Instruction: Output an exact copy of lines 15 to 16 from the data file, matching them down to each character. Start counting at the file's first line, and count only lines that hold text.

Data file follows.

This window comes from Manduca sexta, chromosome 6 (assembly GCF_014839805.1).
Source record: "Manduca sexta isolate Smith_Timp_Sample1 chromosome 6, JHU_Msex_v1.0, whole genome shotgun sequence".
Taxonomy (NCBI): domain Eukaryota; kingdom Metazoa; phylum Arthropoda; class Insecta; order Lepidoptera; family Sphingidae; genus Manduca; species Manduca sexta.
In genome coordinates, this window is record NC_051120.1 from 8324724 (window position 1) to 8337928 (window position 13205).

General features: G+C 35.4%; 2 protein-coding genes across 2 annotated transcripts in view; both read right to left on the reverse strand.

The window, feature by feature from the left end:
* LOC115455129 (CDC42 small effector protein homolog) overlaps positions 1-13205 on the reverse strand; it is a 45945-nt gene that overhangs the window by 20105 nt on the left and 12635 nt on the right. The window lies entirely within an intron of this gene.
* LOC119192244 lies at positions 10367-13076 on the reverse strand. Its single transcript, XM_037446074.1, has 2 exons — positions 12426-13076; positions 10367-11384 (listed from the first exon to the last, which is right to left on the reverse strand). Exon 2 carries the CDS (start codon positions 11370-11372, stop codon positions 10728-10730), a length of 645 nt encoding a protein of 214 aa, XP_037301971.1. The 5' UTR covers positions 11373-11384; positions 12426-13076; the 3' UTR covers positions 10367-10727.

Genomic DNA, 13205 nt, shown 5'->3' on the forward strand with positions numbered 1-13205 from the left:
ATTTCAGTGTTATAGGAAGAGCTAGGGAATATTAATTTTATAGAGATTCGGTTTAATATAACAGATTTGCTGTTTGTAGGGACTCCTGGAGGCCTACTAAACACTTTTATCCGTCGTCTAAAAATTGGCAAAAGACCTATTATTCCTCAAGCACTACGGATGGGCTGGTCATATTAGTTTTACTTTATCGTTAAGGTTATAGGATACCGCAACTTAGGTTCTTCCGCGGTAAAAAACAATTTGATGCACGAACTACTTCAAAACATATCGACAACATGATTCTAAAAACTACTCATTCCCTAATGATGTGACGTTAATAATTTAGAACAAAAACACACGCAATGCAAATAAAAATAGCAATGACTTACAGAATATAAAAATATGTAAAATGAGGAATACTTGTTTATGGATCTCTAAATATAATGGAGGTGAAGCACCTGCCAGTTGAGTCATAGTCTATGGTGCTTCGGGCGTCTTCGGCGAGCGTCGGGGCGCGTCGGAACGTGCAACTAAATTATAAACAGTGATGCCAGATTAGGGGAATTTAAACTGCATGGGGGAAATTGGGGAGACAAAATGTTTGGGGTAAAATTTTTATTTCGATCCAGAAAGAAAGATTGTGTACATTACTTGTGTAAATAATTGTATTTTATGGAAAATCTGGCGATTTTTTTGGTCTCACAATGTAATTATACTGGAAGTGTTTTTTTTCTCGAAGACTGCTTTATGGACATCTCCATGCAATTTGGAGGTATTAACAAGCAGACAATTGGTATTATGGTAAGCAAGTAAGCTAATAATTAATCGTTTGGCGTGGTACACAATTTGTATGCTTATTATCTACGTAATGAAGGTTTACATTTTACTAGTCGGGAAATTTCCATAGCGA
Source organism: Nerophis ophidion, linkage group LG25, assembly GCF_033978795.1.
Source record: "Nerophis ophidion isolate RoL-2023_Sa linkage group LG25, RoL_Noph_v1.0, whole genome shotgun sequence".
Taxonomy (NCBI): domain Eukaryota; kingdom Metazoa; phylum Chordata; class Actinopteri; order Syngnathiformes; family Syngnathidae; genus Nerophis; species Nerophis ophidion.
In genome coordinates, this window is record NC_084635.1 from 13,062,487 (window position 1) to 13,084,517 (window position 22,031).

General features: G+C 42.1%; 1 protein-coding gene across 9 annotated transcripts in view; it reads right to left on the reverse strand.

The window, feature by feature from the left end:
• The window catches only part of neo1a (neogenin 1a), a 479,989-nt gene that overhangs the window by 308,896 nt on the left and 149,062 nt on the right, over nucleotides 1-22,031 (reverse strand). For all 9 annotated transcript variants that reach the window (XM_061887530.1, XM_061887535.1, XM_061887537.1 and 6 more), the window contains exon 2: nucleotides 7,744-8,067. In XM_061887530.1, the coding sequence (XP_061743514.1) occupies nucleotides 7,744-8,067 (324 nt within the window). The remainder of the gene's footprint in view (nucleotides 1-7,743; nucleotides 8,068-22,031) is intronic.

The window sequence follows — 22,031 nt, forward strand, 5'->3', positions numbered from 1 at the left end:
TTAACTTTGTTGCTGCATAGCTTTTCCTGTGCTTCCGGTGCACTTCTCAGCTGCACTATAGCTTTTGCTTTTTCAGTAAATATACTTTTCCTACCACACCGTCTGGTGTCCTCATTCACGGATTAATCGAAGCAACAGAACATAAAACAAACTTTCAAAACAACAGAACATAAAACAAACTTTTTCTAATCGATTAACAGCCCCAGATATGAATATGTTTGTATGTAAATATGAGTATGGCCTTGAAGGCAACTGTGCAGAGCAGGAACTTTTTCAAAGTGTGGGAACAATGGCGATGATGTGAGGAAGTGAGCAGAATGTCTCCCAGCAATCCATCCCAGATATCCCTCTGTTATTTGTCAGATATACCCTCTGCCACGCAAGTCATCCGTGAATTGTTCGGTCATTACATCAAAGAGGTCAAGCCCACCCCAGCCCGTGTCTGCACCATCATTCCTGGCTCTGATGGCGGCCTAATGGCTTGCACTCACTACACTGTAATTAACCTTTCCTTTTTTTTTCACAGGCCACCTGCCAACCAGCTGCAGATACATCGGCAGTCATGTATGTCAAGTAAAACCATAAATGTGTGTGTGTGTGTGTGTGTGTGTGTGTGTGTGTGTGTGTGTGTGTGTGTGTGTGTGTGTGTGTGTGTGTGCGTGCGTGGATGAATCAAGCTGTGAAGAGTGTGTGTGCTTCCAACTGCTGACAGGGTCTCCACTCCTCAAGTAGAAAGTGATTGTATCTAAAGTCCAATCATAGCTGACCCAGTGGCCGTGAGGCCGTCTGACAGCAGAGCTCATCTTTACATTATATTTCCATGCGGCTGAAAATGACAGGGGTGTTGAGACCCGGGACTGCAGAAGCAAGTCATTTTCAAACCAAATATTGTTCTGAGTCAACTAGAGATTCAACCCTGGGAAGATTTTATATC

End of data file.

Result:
General features: G+C 42.1%; 1 protein-coding gene across 9 annotated transcripts in view; it reads right to left on the reverse strand.

The window, feature by feature from the left end: